Review

The Prince of Beverly Hills

by Stuart Woods



THE PRINCE OF BEVERLY HILLS takes place outside of Stuart Woods's
respective Stone Barrington/Holly Barker/Will Lee novel cycles, and
as such might be missed or ignored by readers who otherwise follow
Woods's work. This would be unfortunate, as this is one of the more
noteworthy works of an author who, though occasionally inconsistent
and uneven in his work, is also unjustly underrated.

In the years prior to World War II, Hollywood had a love affair
with the crime film. This occurred to some extent as the result of
the work of Raymond Chandler and Dashiell Hammett. But besides Nick
and Nora, and Philip Marlowe, there were other series (Tom Conway's
Falcon comes immediately to mind) as well as stand-alone
films that are all but forgotten now. THE PRINCE OF BEVERLY HILLS
has the feel of one of those movies, almost from beginning to
end.

It begins in 1939. Rick Barron has been newly busted down from his
position as a Beverly Hills robbery and homicide detective to
street patrolman as the result of incurring the wrath of his
commanding officer's niece. Barron has a canny ability to discern
the right moves at the right time. This, combined with a pragmatic
attitude, holds him in good stead when he witnesses an accident
involving actor Clete Barrow, who is in the middle of filming a
major motion picture for Centurion Studios. Though the world of
motion pictures is far removed from Barron's life, he knows how
such matters work, and when he quietly gets Barrow out of a jam,
his savvy abilities attract the attention of Eddie Harris,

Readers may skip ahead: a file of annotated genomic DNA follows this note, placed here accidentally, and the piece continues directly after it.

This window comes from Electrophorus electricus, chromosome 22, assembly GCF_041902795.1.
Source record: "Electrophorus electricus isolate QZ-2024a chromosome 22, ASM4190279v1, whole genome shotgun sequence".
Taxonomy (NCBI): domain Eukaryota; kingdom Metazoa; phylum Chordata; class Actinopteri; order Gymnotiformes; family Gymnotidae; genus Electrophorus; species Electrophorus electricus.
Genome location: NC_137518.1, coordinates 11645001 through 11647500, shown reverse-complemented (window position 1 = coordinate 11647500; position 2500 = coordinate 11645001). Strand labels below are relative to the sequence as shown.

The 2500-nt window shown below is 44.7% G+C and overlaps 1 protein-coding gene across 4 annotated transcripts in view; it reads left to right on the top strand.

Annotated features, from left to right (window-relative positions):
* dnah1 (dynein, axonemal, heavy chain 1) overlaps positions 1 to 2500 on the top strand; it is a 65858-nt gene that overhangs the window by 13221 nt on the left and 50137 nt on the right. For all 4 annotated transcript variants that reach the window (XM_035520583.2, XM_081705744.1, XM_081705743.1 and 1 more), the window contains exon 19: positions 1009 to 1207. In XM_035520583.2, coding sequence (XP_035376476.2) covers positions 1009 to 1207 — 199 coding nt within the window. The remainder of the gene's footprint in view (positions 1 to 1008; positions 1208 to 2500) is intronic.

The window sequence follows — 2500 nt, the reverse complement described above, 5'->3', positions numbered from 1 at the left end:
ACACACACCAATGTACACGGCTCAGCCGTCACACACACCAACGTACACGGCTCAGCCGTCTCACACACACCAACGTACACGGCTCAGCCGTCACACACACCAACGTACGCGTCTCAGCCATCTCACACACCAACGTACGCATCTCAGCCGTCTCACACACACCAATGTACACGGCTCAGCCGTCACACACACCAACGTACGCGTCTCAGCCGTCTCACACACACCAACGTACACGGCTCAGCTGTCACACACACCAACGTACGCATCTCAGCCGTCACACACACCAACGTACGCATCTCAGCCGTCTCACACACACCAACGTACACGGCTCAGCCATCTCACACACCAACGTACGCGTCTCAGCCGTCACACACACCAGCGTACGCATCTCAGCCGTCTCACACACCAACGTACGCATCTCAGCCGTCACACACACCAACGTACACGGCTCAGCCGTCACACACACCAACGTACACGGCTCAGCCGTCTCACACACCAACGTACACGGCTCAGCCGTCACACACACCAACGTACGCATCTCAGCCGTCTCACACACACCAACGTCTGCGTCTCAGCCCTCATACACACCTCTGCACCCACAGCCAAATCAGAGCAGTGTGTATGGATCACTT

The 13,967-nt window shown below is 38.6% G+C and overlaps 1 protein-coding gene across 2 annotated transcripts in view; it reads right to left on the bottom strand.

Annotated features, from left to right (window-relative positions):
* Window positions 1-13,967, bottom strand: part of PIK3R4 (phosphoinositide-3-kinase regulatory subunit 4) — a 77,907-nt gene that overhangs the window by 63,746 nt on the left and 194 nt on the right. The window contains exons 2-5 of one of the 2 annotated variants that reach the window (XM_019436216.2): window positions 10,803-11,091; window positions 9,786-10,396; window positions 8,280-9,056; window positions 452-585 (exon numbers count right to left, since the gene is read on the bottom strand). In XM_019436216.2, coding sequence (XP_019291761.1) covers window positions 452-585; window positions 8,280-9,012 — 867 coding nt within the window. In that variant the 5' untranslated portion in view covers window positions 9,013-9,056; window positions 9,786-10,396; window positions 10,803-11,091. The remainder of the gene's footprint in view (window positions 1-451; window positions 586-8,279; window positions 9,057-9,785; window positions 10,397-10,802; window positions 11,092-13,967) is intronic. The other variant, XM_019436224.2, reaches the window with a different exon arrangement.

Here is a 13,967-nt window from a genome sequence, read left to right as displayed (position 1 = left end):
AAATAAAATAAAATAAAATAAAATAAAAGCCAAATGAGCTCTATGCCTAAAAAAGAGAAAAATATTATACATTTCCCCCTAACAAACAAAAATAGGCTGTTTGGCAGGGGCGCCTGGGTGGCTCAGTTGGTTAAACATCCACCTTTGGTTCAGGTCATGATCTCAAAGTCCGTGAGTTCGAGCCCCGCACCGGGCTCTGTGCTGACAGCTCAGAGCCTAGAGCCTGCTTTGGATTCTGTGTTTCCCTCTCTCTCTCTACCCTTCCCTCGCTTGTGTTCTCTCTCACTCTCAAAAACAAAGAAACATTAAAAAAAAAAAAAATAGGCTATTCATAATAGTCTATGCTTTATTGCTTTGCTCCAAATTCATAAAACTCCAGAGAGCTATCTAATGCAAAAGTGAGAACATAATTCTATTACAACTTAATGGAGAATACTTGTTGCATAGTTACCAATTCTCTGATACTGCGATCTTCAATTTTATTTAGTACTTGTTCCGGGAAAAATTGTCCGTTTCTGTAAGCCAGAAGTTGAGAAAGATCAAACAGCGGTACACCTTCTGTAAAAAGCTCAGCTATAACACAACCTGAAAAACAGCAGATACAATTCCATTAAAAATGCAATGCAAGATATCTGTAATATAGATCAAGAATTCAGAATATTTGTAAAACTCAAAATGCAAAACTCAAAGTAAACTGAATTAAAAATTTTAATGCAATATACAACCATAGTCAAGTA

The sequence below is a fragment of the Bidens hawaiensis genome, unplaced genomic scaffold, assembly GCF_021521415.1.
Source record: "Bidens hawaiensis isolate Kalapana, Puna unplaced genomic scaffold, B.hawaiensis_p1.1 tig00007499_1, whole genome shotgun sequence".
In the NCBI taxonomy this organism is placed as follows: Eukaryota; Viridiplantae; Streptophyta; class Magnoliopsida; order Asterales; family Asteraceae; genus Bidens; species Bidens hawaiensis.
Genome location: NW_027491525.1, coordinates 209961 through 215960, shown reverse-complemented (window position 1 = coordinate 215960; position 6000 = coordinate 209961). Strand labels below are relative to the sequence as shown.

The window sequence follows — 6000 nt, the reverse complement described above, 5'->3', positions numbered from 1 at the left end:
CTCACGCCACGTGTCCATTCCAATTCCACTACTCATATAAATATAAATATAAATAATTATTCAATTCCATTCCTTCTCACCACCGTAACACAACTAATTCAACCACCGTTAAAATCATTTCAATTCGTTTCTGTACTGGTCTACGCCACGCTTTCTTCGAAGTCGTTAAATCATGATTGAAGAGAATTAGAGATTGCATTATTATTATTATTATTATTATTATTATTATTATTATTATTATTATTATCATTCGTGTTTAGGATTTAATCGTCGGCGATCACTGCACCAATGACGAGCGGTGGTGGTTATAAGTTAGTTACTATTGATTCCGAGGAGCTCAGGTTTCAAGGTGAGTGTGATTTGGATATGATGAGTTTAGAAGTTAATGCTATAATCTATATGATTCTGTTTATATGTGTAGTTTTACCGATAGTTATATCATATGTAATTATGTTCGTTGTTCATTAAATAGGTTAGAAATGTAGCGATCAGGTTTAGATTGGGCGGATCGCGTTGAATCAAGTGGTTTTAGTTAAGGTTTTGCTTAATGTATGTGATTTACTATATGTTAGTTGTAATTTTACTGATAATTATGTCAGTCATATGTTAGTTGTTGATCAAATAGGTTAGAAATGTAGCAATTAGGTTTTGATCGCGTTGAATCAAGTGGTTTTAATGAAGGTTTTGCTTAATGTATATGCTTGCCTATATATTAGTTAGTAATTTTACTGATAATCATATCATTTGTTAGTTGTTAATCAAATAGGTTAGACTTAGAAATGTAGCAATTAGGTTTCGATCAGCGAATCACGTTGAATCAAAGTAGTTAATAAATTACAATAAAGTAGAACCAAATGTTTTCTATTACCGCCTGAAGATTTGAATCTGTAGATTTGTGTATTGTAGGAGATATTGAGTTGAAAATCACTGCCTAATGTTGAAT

Executive Vice-President at Centurion. Harris almost immediately
hires Barron to be Centurion's new Director of Security. Barron's
job is to keep a lid on matters that might pose potential problems
for Centurion. His most immediate task is to keep Barrow out of
trouble and on the movie set on time.

But Barron has more than Barrow on his plate. Centurion has
attracted the interest of organized crime, which very much wants to
become involved in the highly successful motion picture industry.
The Mob is a suitor that Centurion wants to rebuff, but gently, in
order to avoid labor problems, given the ties of organized crime to
the labor unions. Barron, however, has developed some personal
animosity with Chick Stampano, a dangerous underling of the
notorious Bugsy Siegel. Stampano has a dangerous appetite for
beautiful women, and his attraction to movie actresses ---
particularly those under contract with Centurion --- puts him on a
collision course with Barron, a situation that is aggravated when
Barron himself becomes involved with one of Centurion's
actresses.

Woods keeps the story moving from the first page to the last, as
Barron's good turn at the beginning of the novel continues to pay
off for him. While there is almost a fairy tale element to the
story of Barron's ascendancy, it is not at all far-fetched; more
often than not, this is the way things work. Woods also has a fine
eye for description and a keen ear for dialogue, resulting in a
narrative that flows like a script. One can almost see the film
roll by, page by page.

The only flaw here is the ending, which suffers a bit from the
"okay, time to wrap this up" syndrome that occasionally plagued
authors from Chandler to Heinlein to…well, Woods. Don't let
that stop you though from reading THE PRINCE OF BEVERLY HILLS. The
journey more than makes up for any disappointment you might feel
from the abruptness of the arrival at the destination.

Reviewed by Joe Hartlaub on January 19, 2011

The Prince of Beverly Hills
by Stuart Woods

  • Publication Date: April 5, 2005
  • Genres: Fiction, Suspense
  • Paperback: 416 pages
  • Publisher: Signet
  • ISBN-10: 0451214625
  • ISBN-13: 9780451214621